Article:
When we think of success and happiness, mostly it has to do with wealth, status and fame or the idea of being able to do the things you want when you want with the people you care about.
But, travelling around Mongolia can be one of the most unique experiences you’ll ever have. Especially for Westerners and people from developed countries; just realizing the stark contrast between the lifestyles you have compared with Mongolians is enough to question your life.
The initial stages of culture shock when arriving in Mongolia for the first time is the wealth and technological disparity. It is pretty apparent the moment you land and on the drive to the city centre of Ulaanbaatar. As a developing country, Mongolia still has long ways to go before it catches up with the rest of the world, but at the heart of the capital, Ulaanbaatar, it’s just like any other major city. From movie theatres, restaurants, to finding things to do, you shouldn’t have much trouble getting by.
However, the real stages of culture shock will mostly reveal itself when you take a tour around the countryside. From lush forests in Khuvsgul to arid deserts in Gobi, Mongolia’s geography and climate can come in many different varieties. For the science enthusiasts, it’s a sight to be seen! Untouched pristine nature throughout the country.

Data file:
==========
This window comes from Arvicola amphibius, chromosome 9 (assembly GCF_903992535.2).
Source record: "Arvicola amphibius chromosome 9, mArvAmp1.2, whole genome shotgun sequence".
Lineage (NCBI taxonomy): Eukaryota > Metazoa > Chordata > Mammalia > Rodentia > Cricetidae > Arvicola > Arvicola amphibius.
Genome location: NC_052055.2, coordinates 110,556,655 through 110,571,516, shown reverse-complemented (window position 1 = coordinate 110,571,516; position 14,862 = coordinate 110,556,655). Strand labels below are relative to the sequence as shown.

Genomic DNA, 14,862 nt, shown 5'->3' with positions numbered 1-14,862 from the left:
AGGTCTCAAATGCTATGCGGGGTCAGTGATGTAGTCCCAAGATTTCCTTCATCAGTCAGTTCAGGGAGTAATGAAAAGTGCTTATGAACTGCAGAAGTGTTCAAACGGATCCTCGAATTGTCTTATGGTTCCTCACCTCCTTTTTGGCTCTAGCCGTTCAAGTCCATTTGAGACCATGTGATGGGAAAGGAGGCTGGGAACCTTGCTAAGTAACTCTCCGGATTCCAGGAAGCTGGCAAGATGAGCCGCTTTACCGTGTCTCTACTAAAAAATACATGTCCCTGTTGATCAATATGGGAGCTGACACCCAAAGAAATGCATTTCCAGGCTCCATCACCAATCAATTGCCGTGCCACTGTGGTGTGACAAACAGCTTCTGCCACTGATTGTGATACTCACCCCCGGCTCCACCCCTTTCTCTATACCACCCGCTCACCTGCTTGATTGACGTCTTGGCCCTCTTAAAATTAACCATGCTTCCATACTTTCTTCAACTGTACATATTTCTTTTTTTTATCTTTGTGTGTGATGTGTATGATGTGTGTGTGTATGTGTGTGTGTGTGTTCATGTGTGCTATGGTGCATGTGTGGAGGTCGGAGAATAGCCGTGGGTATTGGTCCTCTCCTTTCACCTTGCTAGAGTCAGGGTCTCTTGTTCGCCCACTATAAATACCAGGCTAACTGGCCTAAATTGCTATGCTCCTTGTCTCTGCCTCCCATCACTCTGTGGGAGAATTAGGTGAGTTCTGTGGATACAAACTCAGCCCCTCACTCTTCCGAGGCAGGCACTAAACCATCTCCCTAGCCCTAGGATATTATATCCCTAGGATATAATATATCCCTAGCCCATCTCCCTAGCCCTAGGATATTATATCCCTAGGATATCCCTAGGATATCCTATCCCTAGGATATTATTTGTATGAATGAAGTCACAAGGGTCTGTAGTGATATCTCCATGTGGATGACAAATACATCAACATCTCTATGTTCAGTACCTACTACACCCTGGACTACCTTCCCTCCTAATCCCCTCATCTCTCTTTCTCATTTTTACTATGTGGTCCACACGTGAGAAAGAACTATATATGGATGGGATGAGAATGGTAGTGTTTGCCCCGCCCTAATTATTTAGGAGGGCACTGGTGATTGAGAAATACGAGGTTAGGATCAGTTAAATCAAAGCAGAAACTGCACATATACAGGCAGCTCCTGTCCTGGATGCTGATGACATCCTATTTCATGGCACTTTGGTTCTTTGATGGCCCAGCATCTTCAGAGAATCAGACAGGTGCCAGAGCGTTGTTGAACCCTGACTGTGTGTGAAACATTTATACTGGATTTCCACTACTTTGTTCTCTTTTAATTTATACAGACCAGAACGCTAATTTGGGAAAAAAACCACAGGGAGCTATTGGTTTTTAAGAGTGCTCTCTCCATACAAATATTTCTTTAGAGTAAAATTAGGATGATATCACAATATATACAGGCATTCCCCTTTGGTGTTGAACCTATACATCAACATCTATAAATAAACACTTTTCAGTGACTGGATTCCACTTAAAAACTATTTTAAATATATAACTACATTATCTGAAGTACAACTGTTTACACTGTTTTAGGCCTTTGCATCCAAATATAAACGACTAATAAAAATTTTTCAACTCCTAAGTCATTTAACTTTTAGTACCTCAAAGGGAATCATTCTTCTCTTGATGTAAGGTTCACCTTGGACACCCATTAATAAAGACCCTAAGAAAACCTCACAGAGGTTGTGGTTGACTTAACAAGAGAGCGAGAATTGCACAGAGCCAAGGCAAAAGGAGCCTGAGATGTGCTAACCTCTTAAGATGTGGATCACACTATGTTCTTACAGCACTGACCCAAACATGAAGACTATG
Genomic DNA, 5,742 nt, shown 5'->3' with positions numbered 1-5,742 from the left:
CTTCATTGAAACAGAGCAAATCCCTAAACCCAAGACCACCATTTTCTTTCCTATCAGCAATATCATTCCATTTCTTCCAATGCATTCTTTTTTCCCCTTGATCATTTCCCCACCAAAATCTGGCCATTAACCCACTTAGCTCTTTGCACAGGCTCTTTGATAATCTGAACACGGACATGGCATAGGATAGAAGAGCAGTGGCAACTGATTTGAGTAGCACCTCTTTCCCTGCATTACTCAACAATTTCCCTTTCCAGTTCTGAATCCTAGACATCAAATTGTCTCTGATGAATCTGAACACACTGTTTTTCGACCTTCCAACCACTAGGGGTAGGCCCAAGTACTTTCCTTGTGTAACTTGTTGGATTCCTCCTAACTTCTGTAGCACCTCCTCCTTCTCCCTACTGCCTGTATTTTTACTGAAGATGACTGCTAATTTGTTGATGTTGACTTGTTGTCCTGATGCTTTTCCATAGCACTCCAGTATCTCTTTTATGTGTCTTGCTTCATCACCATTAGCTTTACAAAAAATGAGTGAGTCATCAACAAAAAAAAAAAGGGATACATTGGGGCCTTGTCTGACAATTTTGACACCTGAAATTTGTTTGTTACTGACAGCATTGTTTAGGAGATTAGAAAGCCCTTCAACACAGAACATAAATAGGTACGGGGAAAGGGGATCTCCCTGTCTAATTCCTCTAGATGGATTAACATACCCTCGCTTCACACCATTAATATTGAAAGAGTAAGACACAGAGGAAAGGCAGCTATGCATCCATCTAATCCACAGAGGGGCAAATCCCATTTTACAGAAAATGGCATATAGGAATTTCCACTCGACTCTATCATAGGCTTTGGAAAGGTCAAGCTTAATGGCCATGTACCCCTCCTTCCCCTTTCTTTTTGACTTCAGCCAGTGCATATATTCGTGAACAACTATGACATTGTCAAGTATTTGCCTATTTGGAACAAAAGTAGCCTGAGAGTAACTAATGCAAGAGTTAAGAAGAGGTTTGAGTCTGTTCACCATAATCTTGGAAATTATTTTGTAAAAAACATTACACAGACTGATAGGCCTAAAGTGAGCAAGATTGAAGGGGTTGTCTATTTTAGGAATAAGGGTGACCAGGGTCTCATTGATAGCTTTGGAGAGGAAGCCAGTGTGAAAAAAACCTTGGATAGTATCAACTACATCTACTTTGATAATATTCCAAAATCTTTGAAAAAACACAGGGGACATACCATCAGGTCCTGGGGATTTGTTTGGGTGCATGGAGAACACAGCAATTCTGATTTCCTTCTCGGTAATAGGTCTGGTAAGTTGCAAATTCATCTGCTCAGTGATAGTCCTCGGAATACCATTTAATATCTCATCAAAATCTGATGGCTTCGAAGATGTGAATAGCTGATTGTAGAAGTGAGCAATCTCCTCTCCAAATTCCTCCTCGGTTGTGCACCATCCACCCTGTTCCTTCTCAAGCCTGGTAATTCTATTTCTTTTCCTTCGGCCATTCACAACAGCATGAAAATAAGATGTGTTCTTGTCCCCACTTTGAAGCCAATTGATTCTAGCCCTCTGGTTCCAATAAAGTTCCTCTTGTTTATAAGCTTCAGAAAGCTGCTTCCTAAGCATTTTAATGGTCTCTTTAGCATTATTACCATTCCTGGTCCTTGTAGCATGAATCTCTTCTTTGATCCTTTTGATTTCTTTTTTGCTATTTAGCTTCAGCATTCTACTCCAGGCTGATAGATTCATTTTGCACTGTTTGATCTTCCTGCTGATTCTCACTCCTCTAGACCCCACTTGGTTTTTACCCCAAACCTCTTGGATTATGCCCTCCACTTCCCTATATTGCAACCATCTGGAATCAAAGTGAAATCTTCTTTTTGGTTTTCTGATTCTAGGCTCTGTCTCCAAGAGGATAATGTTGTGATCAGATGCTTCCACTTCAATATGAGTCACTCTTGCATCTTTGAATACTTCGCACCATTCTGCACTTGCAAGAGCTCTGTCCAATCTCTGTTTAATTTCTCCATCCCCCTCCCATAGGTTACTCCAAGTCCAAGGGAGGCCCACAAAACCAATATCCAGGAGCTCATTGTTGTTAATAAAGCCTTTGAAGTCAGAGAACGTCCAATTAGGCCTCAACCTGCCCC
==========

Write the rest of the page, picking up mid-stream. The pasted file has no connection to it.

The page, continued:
That’s not the only surprising thing about Mongolia though; when you meet a nomad family for the first time, their habits, way of lifestyle, and culture may seem completely foreign to you. Imagine living without running water, a “job”, and the modern luxuries of life.
While it’s difficult to grasp the idea of living somewhat in the old ages, there is a sense of peace and simplicity with the nomadic lifestyle. The day to day pressures we face, seem to be nonexistent to the nomads. Their routines are fairly simple, herding the animals, preparing for the seasons, running minor errands, etc. Things are more so in the present moment and authentic. No buzzing phones, impending projects that are due, or expectations to uphold to.
According to U.N’s definition of poverty, many nomads qualify as living in poverty, a “difficult” life. But it begs the question, who is actually living life? Yes, the Mongolian nomads don’t have everything readily accessible to them and there is the fear of “zud”, but they are free! Free from societal pressure to be someone else, free from daily unnecessary stress, and most importantly free to roam the vast Mongolian countryside.
It’s a life changing perspective that touches people on a deeper and an emotional level. The memories, the scenery, and the questions you leave Mongolia with are well worth the time spent away from home.